The influences of age, sex and mode of transportation on student cognitive maps : an honors thesis [(HONRS 499)]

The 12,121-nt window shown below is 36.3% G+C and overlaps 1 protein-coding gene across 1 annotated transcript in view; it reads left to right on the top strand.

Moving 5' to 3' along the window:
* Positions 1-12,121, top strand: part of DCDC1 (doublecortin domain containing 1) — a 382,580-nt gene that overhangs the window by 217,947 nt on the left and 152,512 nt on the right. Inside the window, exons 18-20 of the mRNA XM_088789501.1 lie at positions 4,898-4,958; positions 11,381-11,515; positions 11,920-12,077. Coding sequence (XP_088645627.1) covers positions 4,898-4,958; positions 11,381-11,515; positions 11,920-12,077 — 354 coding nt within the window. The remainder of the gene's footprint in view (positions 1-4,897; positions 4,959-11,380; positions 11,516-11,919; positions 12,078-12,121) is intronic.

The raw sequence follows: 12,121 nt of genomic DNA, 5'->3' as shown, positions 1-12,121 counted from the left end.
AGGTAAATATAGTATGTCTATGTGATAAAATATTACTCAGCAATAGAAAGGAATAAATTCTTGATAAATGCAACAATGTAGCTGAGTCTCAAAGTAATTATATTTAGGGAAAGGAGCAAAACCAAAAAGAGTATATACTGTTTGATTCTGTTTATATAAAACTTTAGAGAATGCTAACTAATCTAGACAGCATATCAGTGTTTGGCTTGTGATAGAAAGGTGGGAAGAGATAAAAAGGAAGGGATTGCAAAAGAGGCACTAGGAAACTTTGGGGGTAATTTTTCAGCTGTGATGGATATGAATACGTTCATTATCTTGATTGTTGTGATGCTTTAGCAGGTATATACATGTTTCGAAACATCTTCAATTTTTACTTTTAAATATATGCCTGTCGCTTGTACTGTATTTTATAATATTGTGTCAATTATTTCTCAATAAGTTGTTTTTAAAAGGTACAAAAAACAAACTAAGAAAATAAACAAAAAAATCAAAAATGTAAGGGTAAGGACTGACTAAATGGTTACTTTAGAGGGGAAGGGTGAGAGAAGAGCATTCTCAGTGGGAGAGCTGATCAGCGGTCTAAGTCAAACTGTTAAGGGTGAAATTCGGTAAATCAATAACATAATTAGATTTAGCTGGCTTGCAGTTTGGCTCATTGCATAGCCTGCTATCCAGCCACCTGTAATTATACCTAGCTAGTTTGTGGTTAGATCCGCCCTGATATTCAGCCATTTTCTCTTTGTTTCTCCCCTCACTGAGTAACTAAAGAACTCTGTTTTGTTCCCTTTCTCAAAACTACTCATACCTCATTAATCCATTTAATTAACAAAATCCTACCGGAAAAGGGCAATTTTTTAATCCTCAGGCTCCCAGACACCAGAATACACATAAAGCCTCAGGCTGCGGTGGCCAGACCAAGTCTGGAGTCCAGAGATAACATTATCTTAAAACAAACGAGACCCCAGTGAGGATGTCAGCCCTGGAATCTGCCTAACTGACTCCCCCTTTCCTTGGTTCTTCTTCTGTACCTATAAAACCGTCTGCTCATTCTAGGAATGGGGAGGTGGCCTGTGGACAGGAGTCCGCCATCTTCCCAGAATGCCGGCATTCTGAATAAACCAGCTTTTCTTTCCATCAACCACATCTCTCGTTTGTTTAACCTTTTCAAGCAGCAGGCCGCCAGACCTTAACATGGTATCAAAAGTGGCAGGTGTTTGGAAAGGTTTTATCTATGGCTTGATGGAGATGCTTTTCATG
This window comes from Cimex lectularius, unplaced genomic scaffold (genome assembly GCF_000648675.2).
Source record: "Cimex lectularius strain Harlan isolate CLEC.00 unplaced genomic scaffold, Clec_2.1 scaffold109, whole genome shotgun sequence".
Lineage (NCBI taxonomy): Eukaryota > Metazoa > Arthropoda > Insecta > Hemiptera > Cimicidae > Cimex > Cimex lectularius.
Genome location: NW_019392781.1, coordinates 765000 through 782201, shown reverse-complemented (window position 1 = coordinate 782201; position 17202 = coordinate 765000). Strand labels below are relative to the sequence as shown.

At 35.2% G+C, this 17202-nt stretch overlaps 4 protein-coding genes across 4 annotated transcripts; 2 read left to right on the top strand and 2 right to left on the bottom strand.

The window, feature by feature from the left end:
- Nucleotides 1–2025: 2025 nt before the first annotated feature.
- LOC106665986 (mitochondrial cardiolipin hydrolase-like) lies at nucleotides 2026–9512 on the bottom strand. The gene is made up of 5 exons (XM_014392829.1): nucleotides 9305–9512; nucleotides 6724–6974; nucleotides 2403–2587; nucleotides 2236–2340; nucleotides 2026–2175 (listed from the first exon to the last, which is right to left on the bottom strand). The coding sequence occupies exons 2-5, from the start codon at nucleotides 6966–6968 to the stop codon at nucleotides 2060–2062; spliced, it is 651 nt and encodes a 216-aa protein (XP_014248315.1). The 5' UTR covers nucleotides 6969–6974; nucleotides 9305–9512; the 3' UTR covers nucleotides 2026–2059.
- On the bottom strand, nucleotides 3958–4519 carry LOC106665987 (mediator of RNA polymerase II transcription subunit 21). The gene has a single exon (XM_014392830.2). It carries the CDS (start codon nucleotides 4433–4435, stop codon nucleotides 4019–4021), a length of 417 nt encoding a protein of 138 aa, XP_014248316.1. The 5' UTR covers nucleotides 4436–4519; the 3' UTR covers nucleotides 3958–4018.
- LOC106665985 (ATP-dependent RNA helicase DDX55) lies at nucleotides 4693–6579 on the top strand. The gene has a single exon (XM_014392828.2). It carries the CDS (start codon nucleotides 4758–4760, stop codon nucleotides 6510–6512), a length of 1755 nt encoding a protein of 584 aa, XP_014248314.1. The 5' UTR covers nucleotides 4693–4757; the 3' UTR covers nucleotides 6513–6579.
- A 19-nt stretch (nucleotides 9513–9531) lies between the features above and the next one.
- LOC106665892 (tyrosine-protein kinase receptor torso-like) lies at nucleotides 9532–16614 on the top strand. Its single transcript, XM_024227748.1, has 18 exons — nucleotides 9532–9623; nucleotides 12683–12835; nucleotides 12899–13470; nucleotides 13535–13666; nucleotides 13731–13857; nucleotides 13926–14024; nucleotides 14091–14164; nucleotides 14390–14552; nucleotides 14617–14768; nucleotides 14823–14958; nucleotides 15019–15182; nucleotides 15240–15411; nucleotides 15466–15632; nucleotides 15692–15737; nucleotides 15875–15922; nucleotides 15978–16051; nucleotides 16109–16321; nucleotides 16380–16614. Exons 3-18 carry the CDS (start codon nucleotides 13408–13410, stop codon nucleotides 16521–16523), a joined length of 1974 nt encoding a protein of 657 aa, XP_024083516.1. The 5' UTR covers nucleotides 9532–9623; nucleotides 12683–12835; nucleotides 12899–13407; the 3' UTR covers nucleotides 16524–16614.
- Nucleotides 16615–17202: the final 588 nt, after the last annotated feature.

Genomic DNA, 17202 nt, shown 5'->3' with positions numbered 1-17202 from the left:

This research project studies the relationships between age, sex and driving status of subjects and characteristics of their cognitive maps, as drawn on a blank sheet of paper. Eight groups of subjects were formed using non-residents of the city specified in the study, Muncie, Indiana. The participant groups were categorized for the mapping task using a 2x2x2 matrix of independent variables: cellege freshman/sophomore, male/female, with car/without car.Following verbal instructions, each subject gave informed consent. All subjects were then given paper and asked to draw a maps of the Muncie/Ball State University area. A 10 minute time limit was imposed. The participants filled out an identification questionnaire specifying category variables before turning in their finished maps.The drawings were analyzed using descriptive correlation methods, analysis of variance and chi-square analysis in a between groups design. The results supported the expectation that map characteristics would vary significantly relative to the independent variables. The ANOVAs showed significant effects on the number of major and minor streets; the number of university buildings, residences, natural and man-made landmarks, and scramble lights labelled. The chi-square results showed significant effects on the use of direction labels, the inclusion of the north and central parts of campus, the omission of east off-campus areas, and the center location.